Victoria Zimmerman, owner of a brilliant company and YouTube channel called Femme Head, talks about doing ‘brain dumps’ in her journal. She gets her thoughts down onto paper and out of her head. I do something similar in my own journal. This works really well for me as it feels like I’m getting everything off my chest. However, it can easily get you trapped in a cycle of negativity so I always try to balance any negativity with positivity.
4) Practice gratitude
The main way I achieve a balance of positivity and negativity in my journaling routine is by writing everyday in my gratitude journal. Separate to the journal I use to work through my problems, I use my gratitude journal to focus exclusively on all the good things in my life.
I’ve been using a gratitude journal recommended to me by a friend called ‘The Five Minute Journal’ for almost half a year now and I’ve been absolutely loving it. I write in it every morning and every evening for, you guessed it, about five minutes in total and I’ve found that it’s had such a positive impact on my life already.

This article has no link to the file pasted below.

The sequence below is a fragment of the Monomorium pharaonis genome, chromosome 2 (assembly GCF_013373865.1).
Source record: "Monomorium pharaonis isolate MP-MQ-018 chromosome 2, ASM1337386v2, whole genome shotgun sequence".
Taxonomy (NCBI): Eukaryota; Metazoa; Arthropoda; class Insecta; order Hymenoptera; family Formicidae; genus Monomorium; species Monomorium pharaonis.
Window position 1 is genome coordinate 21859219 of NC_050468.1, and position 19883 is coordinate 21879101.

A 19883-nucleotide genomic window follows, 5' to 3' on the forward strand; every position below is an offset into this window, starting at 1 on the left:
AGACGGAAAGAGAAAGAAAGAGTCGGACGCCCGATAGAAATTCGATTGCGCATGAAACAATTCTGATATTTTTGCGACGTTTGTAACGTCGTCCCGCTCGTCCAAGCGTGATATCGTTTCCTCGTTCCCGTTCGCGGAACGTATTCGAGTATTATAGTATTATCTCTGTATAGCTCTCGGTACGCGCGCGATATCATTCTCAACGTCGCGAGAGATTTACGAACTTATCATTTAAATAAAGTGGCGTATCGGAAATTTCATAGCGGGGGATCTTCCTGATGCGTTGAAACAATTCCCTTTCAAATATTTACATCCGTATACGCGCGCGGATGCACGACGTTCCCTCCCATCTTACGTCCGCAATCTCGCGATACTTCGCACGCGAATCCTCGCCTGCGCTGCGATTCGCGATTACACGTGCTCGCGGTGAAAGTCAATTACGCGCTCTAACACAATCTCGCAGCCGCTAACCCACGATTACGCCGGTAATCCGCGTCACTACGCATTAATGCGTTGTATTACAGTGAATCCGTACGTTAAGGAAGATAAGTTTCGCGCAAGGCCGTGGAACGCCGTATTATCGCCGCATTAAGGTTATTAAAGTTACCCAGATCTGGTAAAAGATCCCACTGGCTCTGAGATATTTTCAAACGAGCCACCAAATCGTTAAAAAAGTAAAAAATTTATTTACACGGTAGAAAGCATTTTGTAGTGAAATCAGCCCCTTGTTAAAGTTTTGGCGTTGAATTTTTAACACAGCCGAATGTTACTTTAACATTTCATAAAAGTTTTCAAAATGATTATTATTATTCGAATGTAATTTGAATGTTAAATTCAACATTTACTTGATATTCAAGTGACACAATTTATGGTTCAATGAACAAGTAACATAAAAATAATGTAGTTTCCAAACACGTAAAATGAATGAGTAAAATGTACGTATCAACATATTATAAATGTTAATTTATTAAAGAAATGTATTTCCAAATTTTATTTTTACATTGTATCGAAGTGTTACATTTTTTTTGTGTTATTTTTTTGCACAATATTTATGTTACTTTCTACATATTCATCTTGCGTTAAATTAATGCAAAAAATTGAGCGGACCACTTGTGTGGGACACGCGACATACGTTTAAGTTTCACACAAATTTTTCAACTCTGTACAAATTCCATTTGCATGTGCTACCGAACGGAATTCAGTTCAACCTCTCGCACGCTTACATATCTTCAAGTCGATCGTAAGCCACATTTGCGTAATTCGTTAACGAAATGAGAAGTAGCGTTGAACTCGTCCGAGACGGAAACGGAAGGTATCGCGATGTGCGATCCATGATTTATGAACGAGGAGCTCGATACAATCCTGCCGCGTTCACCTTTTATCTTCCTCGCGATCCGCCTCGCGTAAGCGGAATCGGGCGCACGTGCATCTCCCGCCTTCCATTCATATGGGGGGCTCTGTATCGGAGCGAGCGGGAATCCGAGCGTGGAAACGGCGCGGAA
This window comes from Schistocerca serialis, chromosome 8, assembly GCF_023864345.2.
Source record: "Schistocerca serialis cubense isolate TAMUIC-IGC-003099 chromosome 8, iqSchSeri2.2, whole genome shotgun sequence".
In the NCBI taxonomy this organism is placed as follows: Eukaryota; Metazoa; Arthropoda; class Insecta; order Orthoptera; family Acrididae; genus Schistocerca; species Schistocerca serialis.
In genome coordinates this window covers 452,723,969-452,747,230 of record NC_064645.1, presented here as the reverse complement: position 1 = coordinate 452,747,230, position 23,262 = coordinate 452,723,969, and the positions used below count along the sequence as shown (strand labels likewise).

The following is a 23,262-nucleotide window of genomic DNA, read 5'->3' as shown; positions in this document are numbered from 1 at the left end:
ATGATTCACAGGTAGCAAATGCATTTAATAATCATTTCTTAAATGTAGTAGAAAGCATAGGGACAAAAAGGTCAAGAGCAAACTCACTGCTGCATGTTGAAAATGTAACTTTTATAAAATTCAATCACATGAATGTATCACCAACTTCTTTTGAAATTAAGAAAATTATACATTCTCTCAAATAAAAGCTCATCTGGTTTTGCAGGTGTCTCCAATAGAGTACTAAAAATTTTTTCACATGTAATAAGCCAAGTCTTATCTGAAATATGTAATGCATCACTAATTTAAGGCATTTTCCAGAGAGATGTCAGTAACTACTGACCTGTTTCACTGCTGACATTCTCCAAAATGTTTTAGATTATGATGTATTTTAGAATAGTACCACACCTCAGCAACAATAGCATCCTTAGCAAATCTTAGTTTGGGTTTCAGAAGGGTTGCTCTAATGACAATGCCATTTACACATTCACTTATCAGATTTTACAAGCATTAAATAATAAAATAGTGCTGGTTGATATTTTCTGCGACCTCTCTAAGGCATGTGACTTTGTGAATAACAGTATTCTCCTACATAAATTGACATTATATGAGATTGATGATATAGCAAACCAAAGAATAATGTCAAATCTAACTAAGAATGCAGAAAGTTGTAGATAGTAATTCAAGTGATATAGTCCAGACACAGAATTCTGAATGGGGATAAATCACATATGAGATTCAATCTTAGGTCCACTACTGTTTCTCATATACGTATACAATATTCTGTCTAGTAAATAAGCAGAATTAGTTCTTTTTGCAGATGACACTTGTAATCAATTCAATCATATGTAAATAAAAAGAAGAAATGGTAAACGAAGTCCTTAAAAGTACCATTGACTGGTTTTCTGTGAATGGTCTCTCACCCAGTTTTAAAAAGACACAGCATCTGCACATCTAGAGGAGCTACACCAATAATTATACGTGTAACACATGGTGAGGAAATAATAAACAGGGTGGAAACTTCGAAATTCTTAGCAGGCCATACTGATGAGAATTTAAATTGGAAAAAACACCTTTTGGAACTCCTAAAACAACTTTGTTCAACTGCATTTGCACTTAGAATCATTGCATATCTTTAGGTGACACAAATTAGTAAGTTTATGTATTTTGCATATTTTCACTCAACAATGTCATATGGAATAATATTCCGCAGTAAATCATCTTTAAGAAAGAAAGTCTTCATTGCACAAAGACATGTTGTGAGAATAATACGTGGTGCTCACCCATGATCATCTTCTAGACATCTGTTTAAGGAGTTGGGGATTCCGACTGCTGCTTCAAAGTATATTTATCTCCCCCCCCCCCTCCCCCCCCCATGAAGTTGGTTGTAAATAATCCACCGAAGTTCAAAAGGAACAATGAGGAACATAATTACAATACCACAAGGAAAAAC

What’s wonderful about keeping a gratitude journal is that it’s a place where I only focus on positive things that are happening in my life. Looking back over them I realize how many special moments I experience on a daily basis and it gives me a tremendous sense of abundance and a sense of perspective from my problems.
5) You don’t have to do it everyday
Although I write in my gratitude journal everyday, I usually prefer to only journal when I’m in mood for it. I like to think of journaling as a practice that you do purely for your own benefit and wellbeing. The risk with journaling too often, I think, is that it could start to feel like a chore. So do it as much or as little as you want to. Sometimes I’ll go through stages where I’m writing in my journal a few times a week and other stages where I don’t write in it for a few months. I always know it’s there when I need it.